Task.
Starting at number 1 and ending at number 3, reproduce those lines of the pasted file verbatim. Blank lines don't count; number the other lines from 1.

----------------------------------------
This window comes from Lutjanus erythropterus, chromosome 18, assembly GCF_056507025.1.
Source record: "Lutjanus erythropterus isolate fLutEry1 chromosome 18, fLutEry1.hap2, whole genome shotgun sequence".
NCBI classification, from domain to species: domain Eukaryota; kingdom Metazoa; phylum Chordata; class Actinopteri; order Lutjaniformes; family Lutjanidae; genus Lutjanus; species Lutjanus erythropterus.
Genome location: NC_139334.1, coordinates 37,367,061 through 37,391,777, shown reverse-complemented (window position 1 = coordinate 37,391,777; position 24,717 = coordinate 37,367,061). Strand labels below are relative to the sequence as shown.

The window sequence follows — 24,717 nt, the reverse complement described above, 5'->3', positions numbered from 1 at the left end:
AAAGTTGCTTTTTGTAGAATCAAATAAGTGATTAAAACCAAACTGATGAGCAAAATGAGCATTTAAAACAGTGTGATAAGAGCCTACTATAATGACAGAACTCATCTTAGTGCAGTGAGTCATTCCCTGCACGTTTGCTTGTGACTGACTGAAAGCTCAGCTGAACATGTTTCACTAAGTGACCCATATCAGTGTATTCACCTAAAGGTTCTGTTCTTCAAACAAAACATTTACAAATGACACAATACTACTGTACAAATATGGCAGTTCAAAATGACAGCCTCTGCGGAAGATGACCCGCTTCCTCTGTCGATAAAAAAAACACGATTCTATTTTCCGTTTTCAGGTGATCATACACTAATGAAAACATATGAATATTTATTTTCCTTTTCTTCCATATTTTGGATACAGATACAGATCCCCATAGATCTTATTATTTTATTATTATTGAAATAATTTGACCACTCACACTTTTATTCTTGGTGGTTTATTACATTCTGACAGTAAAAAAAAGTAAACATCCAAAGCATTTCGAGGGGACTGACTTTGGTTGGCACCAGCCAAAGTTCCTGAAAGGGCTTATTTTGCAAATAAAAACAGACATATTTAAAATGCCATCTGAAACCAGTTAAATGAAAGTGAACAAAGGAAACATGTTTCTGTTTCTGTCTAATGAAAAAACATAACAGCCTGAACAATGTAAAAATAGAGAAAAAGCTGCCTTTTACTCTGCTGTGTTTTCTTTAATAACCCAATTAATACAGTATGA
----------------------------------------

This window comes from Lutjanus erythropterus, chromosome 18, assembly GCF_056507025.1.
Source record: "Lutjanus erythropterus isolate fLutEry1 chromosome 18, fLutEry1.hap2, whole genome shotgun sequence".
NCBI classification, from domain to species: domain Eukaryota; kingdom Metazoa; phylum Chordata; class Actinopteri; order Lutjaniformes; family Lutjanidae; genus Lutjanus; species Lutjanus erythropterus.